Name: LJ, Elena and Teo
Location: Downtown Brooklyn
Size: 500 sqft studio loft coop
Years lived in: 3 years
LJ took on a lot of the manual labor himself. He tore up the original parquet floor and sealed the beautiful concrete floor he found underneath. He built the platform and storage drawers below it as well as the multi-purpose boxes used for stairs, storage, display, etc. For the more complicated carpentry cuts, LJ used a woodworking studio off site, dragging the pieces back to his studio apartment for assembly!
LJ and his wife love their pull out playpen solution, and so do we! When Teo is playing in there, he has a lot of room in an enclosed safe space. When he isn't using it, the giant drawer disappears under the platform, making way for a nicely scaled living room.
In terms of furniture, LJ and Elena seem to have many opportunities to inherit great hand-me-downs from people who are upgrading their decor. They also have great luck with curbside discoveries and are very discerning IKEA shoppers.
For now, Teo is a toddler and doesn't take up much room. The current solutions work wonderfully and will be even better with the added guardrails and protective elements built onto the stage. As Teo elongates, and outgrows his crib, there is enough room in the crib alcove to incorporate a child's bed.
Phase II will include a transparent low wall for the upstairs loft, a hand rail for the precarious steps/boxes up to the loft, and a media center that will serve as a partial wall for the platform area--all built by LJ. The planned bathroom and kitchen reno, however, will be courtesy of a professional contractor. Stay tuned for the update!
Style: Functional formalism
Inspiration: Jewel Box
Favorite Element: Alternating tread stair/shelving unit that serves the loft.
Biggest Challenge: Creating hideaway spaces that blend into functional elements so the baby toys and clutter can be hidden easily.
What Friends Say: “Very spacious for a small place”
Biggest Embarrassment: Elena’s mother almost falling to her death when she stayed with us a few months ago. In an effort to maintain the clean esthetic of the apartment, we did not provide hand rails.
Proudest DIY: Building everything ourselves with limited resources and little time to do it in the apartment and at my office’s shop in Harlem on nights and weekends.
Biggest Indulgence: The floor sample Della Robbia sofa we bought impulsively to replace the cat-mangled Pier One floor sample couch that we U-hauled around the country.
Best Advice: Commit and don’t waver. Oh, and the oldy but goody: measure twice, cut once! Very important.
Dream Source: Moss on Greene and Houston
• The sofa is a Della Robbia, Regata we bought at Rico on Atlantic.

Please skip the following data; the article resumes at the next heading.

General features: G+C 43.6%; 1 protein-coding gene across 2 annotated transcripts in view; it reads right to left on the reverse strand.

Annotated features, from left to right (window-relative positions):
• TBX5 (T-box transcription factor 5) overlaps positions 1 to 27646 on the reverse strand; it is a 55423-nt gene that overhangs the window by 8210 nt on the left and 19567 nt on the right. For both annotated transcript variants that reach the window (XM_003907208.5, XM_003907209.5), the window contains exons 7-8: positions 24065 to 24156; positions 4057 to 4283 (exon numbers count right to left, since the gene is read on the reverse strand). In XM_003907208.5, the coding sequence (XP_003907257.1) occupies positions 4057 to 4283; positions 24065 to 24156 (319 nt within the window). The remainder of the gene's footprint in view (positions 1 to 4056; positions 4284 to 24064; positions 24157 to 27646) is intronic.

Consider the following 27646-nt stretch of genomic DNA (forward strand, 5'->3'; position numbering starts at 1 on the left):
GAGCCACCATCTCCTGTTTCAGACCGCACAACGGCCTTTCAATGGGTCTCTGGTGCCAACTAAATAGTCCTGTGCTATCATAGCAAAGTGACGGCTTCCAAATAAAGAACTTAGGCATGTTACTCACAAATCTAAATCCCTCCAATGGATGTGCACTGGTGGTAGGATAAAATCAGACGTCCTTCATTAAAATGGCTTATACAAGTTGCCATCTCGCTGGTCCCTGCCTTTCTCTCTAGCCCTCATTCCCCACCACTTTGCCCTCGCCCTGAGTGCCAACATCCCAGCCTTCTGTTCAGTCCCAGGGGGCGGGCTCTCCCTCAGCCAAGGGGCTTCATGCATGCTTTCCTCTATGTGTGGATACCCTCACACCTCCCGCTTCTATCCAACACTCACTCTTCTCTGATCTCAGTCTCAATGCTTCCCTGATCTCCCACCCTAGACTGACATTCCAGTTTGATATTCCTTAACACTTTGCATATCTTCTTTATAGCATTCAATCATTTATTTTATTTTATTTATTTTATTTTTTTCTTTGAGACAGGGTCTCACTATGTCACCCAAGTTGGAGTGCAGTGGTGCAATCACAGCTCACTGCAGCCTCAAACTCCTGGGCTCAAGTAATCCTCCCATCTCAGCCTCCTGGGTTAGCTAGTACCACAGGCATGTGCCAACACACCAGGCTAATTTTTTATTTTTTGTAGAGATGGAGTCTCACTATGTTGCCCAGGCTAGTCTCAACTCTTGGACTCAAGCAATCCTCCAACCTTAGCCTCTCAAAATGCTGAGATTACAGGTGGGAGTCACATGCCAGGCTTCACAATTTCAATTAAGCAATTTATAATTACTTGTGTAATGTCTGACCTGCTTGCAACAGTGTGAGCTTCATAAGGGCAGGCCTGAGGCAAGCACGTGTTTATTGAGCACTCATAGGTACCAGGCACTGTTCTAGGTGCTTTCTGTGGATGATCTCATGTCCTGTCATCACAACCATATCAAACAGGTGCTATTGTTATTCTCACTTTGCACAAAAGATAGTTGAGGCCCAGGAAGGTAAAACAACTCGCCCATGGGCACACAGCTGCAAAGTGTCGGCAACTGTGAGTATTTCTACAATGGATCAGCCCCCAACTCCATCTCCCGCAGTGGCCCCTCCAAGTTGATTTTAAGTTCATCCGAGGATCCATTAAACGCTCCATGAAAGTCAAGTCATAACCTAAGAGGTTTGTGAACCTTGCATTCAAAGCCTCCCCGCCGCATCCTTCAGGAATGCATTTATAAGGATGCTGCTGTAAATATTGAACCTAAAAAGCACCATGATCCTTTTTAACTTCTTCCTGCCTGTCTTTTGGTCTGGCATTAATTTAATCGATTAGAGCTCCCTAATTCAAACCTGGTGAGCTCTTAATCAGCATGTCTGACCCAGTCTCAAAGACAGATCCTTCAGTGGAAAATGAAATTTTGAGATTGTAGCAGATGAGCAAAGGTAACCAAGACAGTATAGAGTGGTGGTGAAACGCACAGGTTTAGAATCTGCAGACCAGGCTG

• The adhesive remover I used to get the black mastic up after I ripped up the parquet flooring is called Sentinel 747 Odorless Adhesive Remover; (not really odorless, but better than the other options)
• Also critical for this job is a utility knife scraper with long handle that you scrape up the top layer of adhesive after the remover has soaked in for a while, a hard bristle hand brush to loosen what’s left with some more remover, a bag of rags to get that up and then kitty litter (Cheap clay type) to clean up the sludge that is left. I then cleaned the floor twice with an ammonia based floor cleaner and after it dried for a day, rolled 3 coats of a Quikrete concrete sealer that is typically used for garage floors.
• Do not use polyurethane for the concrete. It will chip over time and does not penetrate or keep the dust down like a sealer/curing agent.
• I used ¾” Red Oak plywood for the platform and all built-ins finished with 3 coats of Cabot water based polyurethane. Use only Cabot in my opinion as well as many cabinetry makers that I work with. I tried to save money and use some other off-the shelf water based poly for one of the drawers and it cured with a milky finish. Not good.
• The laundry drawer slides are Accuride, undermount, heavy duty slides and I used Blum hinges for all the doors. (This is the standard hardware for the Hafele cabinets). All of the white cabinets are from Hafele as well as the pulls. They were very easy to install and are by far the best bang for the buck, especially when you use them as utilitarian features under custom made cabinetry.
• I bought my daily necessities or urgent items at Bruno’s Hardware on Court Street and Sid’s downtown. They are more expensive than Home Depot but at least these guys know what they are talking about.